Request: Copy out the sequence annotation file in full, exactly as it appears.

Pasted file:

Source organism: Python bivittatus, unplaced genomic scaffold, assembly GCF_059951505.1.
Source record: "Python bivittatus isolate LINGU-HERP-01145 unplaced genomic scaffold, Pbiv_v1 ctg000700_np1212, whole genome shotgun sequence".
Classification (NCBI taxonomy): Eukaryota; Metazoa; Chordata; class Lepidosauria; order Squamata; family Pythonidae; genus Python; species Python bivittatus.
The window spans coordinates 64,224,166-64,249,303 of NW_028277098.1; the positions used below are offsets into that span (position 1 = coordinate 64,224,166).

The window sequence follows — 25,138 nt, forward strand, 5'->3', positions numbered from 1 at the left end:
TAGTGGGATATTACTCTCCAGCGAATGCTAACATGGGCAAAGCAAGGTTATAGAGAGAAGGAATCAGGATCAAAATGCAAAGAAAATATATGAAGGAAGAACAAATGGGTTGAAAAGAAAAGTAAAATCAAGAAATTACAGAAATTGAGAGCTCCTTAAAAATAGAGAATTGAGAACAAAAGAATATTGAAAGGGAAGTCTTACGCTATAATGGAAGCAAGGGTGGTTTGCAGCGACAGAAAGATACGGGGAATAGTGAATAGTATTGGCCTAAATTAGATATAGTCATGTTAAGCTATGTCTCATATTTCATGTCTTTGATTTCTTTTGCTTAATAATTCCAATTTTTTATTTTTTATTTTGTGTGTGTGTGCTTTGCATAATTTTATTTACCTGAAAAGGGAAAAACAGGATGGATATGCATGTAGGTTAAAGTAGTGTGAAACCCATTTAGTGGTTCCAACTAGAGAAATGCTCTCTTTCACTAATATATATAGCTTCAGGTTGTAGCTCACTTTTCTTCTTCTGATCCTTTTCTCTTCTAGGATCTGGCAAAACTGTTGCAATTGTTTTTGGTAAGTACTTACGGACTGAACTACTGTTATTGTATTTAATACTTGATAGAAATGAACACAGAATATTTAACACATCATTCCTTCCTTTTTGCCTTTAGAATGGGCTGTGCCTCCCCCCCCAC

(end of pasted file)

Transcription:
Source organism: Python bivittatus, unplaced genomic scaffold, assembly GCF_059951505.1.
Source record: "Python bivittatus isolate LINGU-HERP-01145 unplaced genomic scaffold, Pbiv_v1 ctg000700_np1212, whole genome shotgun sequence".
Classification (NCBI taxonomy): Eukaryota; Metazoa; Chordata; class Lepidosauria; order Squamata; family Pythonidae; genus Python; species Python bivittatus.
The window spans coordinates 64,224,166-64,249,303 of NW_028277098.1; the positions used below are offsets into that span (position 1 = coordinate 64,224,166).

The window sequence follows — 25,138 nt, forward strand, 5'->3', positions numbered from 1 at the left end:
TAGTGGGATATTACTCTCCAGCGAATGCTAACATGGGCAAAGCAAGGTTATAGAGAGAAGGAATCAGGATCAAAATGCAAAGAAAATATATGAAGGAAGAACAAATGGGTTGAAAAGAAAAGTAAAATCAAGAAATTACAGAAATTGAGAGCTCCTTAAAAATAGAGAATTGAGAACAAAAGAATATTGAAAGGGAAGTCTTACGCTATAATGGAAGCAAGGGTGGTTTGCAGCGACAGAAAGATACGGGGAATAGTGAATAGTATTGGCCTAAATTAGATATAGTCATGTTAAGCTATGTCTCATATTTCATGTCTTTGATTTCTTTTGCTTAATAATTCCAATTTTTTATTTTTTATTTTGTGTGTGTGTGCTTTGCATAATTTTATTTACCTGAAAAGGGAAAAACAGGATGGATATGCATGTAGGTTAAAGTAGTGTGAAACCCATTTAGTGGTTCCAACTAGAGAAATGCTCTCTTTCACTAATATATATAGCTTCAGGTTGTAGCTCACTTTTCTTCTTCTGATCCTTTTCTCTTCTAGGATCTGGCAAAACTGTTGCAATTGTTTTTGGTAAGTACTTACGGACTGAACTACTGTTATTGTATTTAATACTTGATAGAAATGAACACAGAATATTTAACACATCATTCCTTCCTTTTTGCCTTTAGAATGGGCTGTGCCTCCCCCCCCAC